Taboon Bread (Nourishment and Sustenance)

taboon bread

Taboon bread is an extremely traditional way of baking leavened bread, over hot stones.

When baked, the bread acquires the tell tale indentations that let you know that you are eating taboon bread.

A thicker, and tastier version of pita bread in my opinion, this type of bread really has a hardiness to it.

Palestinian taboon bread is known thorughout the Middle East as one of the tastiest around.

What is Taboon Bread?

taboon bread

Taboon bread is simply a type of flat bread that is cooked in a clay oven over rocks heated by a fire.

The oven itself is known as a taboon oven which in the very old days was fashioned by hand.

Not having a flat surface of tiles or bricks, loose stones were laid over the heat source.

This allowed the bread to bake at high temperatures, which is what all good bread needs.

There is nothing quite like the experience of making bread. 

The feel of the flour and water between my fingers as I start to bring the dough together. 

The strength used to knead the bread as you warm and stretch the strands of gluten in the dough, all the hard work pays off when a springy and elastic dough is created.

In the very old days these ovens were built below the ground, and a key to heating them was hot, smooth stones that were at the bottom of the oven. 

The bread dough would be placed directly on the stones creating the signature bumps that distinguishes taboon bread from other types.

With time it became more practical to build these ovens above ground, but the hot stones remained as a way to cook the bread. 

My grandmother had one that was built outside just off her kitchen in Jerusalem. 

She would sit on the ground and bake bread for our day, she would bake me a loaf of bread with an egg in it as a treat some mornings. 

Also, when dipped in olive oil and zaatar, this bread is unbeatable, and an easy base for making manakish.

Baking Taboon Bread is An Experience

taboon bread

The feel of a good dough once it has risen is a sensual experience for me. 

The dough is something I want to touch and experience in my hands before it’s baked.

And of course after baking, the aim is to devour the lovely delights that have been created.

The combination of the smell, the warmth, the crunch, the softness all at once hitting your senses in a way that is hard to replicate.

The somewhat sticky dough baked in your preheated oven on a baking sheet lined with rocks is the perfect way to make this bread.

I also often bake taboon bread in a cast iron skillet, making the famous indentations with my fingers.


If you do not have a taboon oven, which most of us don’t, but don’t let that stop you.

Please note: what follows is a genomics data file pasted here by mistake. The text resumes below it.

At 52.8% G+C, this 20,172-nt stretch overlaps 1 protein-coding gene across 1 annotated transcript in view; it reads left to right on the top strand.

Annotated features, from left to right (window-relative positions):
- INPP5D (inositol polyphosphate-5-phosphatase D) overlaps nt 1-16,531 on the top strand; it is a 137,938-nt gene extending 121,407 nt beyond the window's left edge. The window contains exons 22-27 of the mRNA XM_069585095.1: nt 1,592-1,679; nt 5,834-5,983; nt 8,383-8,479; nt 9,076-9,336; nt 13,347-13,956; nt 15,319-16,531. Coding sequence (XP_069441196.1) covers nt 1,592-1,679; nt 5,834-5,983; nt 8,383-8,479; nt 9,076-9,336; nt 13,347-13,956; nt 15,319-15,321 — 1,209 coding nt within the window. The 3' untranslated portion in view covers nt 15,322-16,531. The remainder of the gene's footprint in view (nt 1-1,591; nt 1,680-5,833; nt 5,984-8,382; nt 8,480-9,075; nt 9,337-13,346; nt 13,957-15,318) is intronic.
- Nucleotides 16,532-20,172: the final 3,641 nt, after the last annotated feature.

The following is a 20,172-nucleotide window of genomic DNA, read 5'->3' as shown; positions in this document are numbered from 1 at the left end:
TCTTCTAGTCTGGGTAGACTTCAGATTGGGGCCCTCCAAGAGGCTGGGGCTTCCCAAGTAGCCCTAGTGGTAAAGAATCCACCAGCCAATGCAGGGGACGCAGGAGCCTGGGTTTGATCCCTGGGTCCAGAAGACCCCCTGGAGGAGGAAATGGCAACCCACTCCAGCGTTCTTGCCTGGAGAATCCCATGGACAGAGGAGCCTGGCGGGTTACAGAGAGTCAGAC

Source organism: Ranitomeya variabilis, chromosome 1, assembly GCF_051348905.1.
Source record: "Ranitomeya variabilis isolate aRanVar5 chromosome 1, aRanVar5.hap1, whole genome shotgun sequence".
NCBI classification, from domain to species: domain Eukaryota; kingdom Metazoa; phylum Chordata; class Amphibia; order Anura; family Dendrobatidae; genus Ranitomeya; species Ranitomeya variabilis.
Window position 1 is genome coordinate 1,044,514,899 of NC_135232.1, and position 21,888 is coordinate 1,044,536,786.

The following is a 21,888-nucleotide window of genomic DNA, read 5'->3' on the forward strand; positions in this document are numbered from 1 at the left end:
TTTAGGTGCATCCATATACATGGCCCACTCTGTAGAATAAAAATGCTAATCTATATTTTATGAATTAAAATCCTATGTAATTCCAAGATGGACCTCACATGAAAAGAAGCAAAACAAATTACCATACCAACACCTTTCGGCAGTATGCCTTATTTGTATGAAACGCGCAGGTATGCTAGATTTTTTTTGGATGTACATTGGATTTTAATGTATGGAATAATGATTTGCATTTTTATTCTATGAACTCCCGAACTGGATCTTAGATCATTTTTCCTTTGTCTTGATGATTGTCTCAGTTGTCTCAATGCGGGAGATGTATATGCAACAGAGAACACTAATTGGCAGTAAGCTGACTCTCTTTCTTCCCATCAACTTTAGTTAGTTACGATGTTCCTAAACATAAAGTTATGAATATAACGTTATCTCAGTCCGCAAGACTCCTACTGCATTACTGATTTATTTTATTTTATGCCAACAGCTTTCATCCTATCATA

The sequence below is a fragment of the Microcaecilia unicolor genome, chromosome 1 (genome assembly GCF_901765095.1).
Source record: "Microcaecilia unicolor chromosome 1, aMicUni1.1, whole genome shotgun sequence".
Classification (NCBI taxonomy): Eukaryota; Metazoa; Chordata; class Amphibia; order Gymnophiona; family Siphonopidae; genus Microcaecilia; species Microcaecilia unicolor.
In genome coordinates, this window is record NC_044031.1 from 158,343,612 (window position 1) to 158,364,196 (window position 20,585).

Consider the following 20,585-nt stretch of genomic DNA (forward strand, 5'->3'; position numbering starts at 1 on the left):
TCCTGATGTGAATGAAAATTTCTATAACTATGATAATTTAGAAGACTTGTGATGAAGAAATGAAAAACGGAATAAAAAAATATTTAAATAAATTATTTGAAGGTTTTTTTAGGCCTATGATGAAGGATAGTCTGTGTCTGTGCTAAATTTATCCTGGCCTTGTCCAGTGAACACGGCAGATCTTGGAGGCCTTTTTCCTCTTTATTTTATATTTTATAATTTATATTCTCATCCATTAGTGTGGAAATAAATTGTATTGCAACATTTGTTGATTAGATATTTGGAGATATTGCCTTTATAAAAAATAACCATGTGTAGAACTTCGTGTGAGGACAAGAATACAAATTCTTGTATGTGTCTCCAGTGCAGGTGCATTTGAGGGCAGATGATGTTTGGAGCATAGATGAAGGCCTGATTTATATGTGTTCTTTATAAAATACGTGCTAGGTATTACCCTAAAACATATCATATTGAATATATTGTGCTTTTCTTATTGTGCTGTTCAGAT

You can collect rocks, wash them and put them in a tray and heat them in your oven. 

When hot, open the oven, pull out the tray and plop the flattened dough onto the hot stones and slide the tray back in the oven. 

I didn’t have stones when I made this recipe and so I put a cast iron skillet in the oven and heated it. 

Once it was hot I popped the dough onto the skillet and put it back in the oven to cook. 

The bread will cook through and does not need to be turned, but you can turn it if you want.

This bread freezes really well, so make lots of it, then it can be on hand anytime you are eating your favorite mezzes. 

Or just wrap shawarma in it with all the fixins, onto a wonderful piece of bread. 

I hope you enjoy this recipe as much as I do!

Taboon Bread

With a combination of smell, warmth, crunch, and softness all hitting your senses at once in a way that is hard to replicate with any other food, this bread is a winner!
4.50 from 2 votes
Print Rate
Cuisine: Middle Eastern
Prep Time: 10 minutes
Cook Time: 7 minutes
Proofing time: 1 hour
Total Time: 17 minutes
Servings: 12 loaves
Calories: 154kcal
Author: Chef Tariq


  • 4 cups Bread Flour
  • 1 tbsp Salt
  • tsp Yeast instant
  • 2 tbsp Olive Oil
  • cup Water warm


  • Mix the flour, salt, and instant yeast in a bowl.
  • Add the olive oil and water, mix until dough emerges.
  • Knead dough for a few minutes.
  • Cover and set aside until dough is double in size.
  • Punch down and knead for a few minutes.
  • Preheat oven to 400°F (200°C).
  • Cover and set aside until double in size.
  • Cut into 12 even pieces. 
  • Sprinkle flour on a surface and roll out dough into round loaves.
  • If using stones in a pan, once oven is up to temperature, place the dough loaves one at a time until cooked (5-7 minutes).
  • Remove and cool on a rack.



Serving: 12loaves | Calories: 154kcal | Carbohydrates: 30g | Protein: 5g | Sodium: 605mg | Potassium: 48mg | Fiber: 1g | Vitamin A: 5IU | Calcium: 7mg | Iron: 0.4mg

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    1. Thanks for your question Emily. This bread is more on the salty side but it shouldn’t taste “too salty”. Salt is an ingredient that is subjective to the user so I would recommend if you found this too salty to use less salt next time and find what works for you. That’s the beauty of making things yourself is that you can make things to your taste. I hope that helped!

  2. i am going to try this today – i live in New Zealand, and we always struggle to find good arabic bread so we end up doing our own at home, this recipe seems very easy and good, hopefully wil turn out ok for me

  3. It’s pretty easy to make. I baked on pizza stones. I think I’m not comfortable with the idea of using rocks as they may split in the heat. I almost put sugar in and I’m glad I didn’t. I don’t like flat breads to be too dark or become brittle. This is a nice bread recipe.

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